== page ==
Your concept that IOCs should take the lead and pursue their business more like NOCs confuses the purpose for each entity and tries to mix the purely economic with the social. This is borne out by reaction in the market (stock) to various policy announcements that influence a company’s ability to make an acceptable return (e.g. we’re buying only free-range organic chicken to serve at our McDonalds restaurants). This can be positive or negative, largely dictated by how investors perceive the policy to impact the business.

As an example, I don’t own any Apple stock not because I don’t think their products are good or they aren’t “green” enough, but because they collect unbelievable amounts of cash at ridiculous profit margins (compare Apple’s profit margin to Exxon Mobil and then decide which is garnering “obscene” profits), but return very little to the shareholder/investor (until recently, they paid NO dividend and held well over $100 billion in cash for a number of years). While I like some of their social philosophy, I don’t like how they choose to treat their owners. Therefore, I’m NOT an Apple investor because my purpose is to increase my own net worth so that I can choose how to live socially, not to put my money with them and let them decide for me. Again, individual versus group (collective). I think that’s the real key to this issue.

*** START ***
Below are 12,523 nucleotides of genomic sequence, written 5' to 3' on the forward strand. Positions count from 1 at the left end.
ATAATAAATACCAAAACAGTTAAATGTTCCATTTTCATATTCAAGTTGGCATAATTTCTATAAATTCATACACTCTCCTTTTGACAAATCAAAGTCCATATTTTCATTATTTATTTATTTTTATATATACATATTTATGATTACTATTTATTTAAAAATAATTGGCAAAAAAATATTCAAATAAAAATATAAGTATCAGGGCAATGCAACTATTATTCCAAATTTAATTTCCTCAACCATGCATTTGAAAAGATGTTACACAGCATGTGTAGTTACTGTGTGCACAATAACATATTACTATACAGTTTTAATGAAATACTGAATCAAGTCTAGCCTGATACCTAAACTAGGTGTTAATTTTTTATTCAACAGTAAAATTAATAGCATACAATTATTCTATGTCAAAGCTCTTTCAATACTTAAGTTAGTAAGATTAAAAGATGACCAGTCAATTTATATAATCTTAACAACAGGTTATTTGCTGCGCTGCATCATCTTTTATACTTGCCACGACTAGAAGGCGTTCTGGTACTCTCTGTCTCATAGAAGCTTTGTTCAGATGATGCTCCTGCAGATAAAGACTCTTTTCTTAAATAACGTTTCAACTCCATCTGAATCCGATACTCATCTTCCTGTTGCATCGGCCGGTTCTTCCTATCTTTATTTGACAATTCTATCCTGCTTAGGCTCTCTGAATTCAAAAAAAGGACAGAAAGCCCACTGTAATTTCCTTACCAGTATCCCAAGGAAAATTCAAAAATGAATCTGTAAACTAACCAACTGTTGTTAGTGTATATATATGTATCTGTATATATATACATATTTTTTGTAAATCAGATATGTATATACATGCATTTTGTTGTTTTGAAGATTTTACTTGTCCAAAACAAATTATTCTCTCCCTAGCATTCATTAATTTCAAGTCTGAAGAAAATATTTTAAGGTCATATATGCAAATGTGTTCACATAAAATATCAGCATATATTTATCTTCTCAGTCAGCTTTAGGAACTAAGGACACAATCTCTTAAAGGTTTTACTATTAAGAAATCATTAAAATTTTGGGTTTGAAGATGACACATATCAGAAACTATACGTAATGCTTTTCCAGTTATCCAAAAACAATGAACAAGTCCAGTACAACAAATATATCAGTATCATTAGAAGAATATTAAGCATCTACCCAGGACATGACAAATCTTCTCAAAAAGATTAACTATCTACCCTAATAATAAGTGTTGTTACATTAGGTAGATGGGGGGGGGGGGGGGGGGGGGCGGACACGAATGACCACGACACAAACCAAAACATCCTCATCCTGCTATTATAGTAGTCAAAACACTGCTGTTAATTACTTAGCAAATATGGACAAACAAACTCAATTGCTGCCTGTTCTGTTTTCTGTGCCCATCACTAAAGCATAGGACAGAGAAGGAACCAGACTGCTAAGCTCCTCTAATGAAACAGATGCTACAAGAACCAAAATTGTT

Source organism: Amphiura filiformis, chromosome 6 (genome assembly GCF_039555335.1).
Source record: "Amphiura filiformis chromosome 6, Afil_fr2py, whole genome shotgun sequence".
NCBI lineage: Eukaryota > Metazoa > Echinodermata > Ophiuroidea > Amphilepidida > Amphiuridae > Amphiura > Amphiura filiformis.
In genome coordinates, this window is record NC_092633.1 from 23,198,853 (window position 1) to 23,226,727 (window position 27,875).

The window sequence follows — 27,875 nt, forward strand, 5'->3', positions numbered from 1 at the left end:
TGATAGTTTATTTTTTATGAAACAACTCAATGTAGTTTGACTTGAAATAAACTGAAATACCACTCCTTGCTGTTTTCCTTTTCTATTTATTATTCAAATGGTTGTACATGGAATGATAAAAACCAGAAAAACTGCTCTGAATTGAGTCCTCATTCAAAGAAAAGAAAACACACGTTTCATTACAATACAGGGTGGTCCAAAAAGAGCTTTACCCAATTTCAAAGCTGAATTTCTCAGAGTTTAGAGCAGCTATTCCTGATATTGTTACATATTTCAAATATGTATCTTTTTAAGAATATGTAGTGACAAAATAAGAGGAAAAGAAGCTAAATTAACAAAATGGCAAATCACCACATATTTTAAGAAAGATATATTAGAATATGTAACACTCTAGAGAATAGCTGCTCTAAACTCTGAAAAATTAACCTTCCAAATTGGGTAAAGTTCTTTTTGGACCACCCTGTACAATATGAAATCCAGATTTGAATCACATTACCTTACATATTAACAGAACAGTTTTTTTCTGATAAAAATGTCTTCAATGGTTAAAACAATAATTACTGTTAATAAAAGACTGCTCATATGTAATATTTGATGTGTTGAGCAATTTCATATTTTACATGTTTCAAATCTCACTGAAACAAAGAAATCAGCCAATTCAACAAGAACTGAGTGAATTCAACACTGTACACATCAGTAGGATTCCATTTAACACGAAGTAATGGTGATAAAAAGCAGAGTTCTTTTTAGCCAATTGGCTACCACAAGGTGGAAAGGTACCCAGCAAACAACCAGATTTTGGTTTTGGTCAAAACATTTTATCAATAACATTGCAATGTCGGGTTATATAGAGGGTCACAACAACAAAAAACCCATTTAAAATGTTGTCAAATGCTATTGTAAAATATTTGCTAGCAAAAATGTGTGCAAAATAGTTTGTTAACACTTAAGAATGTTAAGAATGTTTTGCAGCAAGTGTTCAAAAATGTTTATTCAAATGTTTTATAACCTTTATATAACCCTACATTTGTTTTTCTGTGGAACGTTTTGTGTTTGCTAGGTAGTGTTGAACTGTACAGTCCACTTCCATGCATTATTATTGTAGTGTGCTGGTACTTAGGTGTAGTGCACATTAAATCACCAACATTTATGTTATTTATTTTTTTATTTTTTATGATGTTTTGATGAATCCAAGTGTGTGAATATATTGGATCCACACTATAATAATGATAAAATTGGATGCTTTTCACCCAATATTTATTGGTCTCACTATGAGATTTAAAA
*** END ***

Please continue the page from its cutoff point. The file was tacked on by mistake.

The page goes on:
– by Gary Davis, Wed, 2015-Sep-30 at 5:48 PM

Hello, Gary – it’s good to hear from you!  I hope all is going well for you and Hat Creek.

Thanks for the comment.  I actually think we agree on most of your points.  We just may disagree on whether the current situation is optimal or even appropriate as we move forward into what I believe is an increasingly resource-constrained economy (as opposed to a labor-constrained one, which is what it has been since the beginning of human commerce).

As you have pointed out, these days Western corporations are indeed given the single purpose of delivering as high a return as possible on the financial capital invested in them.  My concern is that corporations make decisions involving many areas in which most people (individuals as well as groups) have objectives that are much more complex than simply maximizing financial return.  The consumption of natural resources is one of these.  Actions which result in environmental degradation represent another.

As you and I have both pointed out, if people don’t like a corporation’s actions, they can refuse to buy their products and/or their shares.  But I think it’s worth taking a step back and asking whether it is optimal in the first place to have an organization designed specifically for one purpose making decisions that affect us well beyond the purpose for which the organization was formed.  I think it’s worth discussing (which we are doing, thanks to your comment).

To me, the current situation is analogous to putting your financial manager in charge of your child’s day-care.  Maximum return on investment might not be your number-one priority.